CHICAGO (CBS) — He has been described as a quiet professional who never sought praise.
And now, more than a decade after his death, a fallen soldier is honored as a hero by his community.
Robert Miller was a Wheaton native who was posthumously awarded the Medal of Honor in 2010.
This Memorial Day, CBS 2’s Jackie Kostek shares his story through the people who knew him, loved him, and will never stop telling his story.
Robert James Miller had just started his senior year at Wheaton North High School when planes hit the towers. Seven years later, he died an American hero on a battlefield in Afghanistan. He was 24 years old.
“One of his teammates surely spoke for all of them when he said of Rob: ‘He wouldn’t be alive today if it wasn’t for his ultimate sacrifice.'”
In 2010, Miller was awarded the nation’s highest medal of valor, the Medal of Honor.
“We honor the life and service of Master Sergeant Robert J Miller, whose heroic actions on January 25, 2008 epitomize the courageous spirit of the men and women of our Armed Forces,” said then-President Barack Obama.
The heroics of that night detailed in a five page quote. It’s a story that Miller’s close friend Bobby Kaye knows by heart.
“The night of the 24th, his team, his AOD, was given the task of going to Konar province,” said veteran Bobby Kaye, a close friend of Rob Miller. “Once the ambush happened, his team was broken while he stayed and fought.”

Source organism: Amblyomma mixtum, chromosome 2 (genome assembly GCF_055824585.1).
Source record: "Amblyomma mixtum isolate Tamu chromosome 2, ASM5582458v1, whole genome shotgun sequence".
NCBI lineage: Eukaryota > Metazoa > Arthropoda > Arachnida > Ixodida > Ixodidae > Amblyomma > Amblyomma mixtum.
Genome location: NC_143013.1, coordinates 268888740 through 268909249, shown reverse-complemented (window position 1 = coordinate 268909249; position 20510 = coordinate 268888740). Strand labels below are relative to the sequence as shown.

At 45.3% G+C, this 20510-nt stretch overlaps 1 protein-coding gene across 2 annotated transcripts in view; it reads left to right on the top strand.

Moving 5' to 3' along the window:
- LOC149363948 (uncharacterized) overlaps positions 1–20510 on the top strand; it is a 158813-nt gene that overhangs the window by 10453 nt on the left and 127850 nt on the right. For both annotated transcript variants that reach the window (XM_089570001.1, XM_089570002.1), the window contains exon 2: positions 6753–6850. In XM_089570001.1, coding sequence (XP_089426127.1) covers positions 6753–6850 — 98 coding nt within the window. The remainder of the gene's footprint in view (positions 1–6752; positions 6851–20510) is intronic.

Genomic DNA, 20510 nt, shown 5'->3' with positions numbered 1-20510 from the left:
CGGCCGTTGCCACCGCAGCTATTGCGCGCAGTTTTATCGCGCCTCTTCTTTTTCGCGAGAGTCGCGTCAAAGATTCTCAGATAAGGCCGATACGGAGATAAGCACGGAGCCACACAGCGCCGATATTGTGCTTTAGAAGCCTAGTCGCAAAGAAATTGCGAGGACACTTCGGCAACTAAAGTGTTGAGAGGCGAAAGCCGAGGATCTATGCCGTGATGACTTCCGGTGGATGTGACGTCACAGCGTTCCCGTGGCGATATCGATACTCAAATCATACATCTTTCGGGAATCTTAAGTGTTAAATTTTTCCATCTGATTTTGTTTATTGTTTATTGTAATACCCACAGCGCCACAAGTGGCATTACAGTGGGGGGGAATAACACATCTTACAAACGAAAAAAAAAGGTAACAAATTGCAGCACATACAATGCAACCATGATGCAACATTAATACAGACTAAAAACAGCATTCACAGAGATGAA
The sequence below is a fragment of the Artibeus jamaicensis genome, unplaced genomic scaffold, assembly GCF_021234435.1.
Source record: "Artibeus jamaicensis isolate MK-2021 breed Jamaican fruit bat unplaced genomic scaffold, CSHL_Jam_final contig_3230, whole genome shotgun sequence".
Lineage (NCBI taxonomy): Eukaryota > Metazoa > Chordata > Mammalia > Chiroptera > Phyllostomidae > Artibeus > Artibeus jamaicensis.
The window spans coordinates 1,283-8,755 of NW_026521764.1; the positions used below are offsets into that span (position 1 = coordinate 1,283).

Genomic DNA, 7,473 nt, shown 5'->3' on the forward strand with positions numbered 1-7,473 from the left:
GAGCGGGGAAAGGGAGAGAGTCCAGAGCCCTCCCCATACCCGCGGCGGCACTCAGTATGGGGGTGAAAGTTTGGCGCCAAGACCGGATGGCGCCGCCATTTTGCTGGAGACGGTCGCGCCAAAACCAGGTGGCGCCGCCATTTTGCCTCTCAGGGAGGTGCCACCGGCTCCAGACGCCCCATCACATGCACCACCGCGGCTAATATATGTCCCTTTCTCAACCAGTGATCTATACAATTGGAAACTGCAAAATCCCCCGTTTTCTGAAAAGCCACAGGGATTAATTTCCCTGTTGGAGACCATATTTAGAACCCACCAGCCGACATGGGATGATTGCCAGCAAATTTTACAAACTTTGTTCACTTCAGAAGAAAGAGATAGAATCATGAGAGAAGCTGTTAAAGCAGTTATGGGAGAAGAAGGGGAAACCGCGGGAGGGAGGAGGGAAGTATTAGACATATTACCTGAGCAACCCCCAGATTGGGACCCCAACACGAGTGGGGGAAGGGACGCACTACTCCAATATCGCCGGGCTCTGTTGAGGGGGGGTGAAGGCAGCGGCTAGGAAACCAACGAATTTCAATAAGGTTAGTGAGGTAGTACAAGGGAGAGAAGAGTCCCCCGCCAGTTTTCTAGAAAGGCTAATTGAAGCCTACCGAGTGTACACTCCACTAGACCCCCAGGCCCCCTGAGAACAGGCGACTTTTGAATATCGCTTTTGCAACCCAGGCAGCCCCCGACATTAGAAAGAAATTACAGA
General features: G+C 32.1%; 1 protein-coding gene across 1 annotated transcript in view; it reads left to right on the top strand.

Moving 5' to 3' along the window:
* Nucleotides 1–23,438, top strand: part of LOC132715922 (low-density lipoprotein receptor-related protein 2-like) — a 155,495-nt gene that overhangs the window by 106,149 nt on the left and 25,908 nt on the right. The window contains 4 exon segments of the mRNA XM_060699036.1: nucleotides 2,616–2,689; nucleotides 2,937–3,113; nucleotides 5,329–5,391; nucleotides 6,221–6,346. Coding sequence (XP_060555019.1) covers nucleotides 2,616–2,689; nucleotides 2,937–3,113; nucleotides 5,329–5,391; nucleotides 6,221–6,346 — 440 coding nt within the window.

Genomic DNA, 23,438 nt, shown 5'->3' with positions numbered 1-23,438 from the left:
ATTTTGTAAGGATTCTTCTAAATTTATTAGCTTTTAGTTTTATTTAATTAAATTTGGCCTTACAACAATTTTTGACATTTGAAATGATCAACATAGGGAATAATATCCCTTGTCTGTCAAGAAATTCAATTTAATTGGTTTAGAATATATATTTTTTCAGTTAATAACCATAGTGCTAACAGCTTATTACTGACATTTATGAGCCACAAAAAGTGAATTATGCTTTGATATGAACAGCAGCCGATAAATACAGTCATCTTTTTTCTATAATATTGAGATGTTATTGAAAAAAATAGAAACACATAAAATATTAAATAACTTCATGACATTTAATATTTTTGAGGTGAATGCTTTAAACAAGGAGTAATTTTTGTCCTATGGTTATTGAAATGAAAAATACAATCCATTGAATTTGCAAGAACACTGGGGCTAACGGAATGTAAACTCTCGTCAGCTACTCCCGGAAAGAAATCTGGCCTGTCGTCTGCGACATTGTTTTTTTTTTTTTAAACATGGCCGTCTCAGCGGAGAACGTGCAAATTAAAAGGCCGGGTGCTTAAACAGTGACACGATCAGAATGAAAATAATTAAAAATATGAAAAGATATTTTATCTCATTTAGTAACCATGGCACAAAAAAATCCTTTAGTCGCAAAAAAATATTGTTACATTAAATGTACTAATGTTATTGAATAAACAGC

“As he kept pushing, he got hit under the chest plate and kept fighting,” Kaye said.
“After 15 years of saying that, talking about that story, reading the citation, the affidavits, being there at the Medal of Honor ceremony in DC in 2010, naming my first child after him, keeping up with his family, I still hurt.” Kaye said.
In the 15 years since Miller gave his life, Kaye has kept his memory alive. Kaye is not alone. At Wheaton North High School, daily reminders of the heroism of someone who walked the halls not long ago.
Kyle Padera teaches English at Wheaton North. He was a freshman on the gymnastics team when Kaye and Miller were seniors, captains who took the team to state.
“The more we can bring people in and show they were real. It helps a lot. The connection I had with him. It was tough. He was tough on me,” Padera said.
Padera shares memories of Miller as a way to humanize a young man remembered throughout the school. Now head gymnastics coach Greg Gebhardt was then an assistant.
“Gymnastics is tough and Rob started freshman year. He was a state finalist. That doesn’t happen without a lot of dedication. I think that story transcends. Not necessarily what he did in sparring that was tremendously heroic. But the ideals he held,” Gebhardt said .
Remembered and honored as the human being that he was. On this Memorial Day, and every day.
“I just can’t understand why it happened, but it still makes you understand that you’re free, that you’re available, that you’re walking in a free country because of guys like him. You really are. It’s not cliché at all,” Kaye said.
The full heroism of what Miller did on January 25, 2008 is detailed here.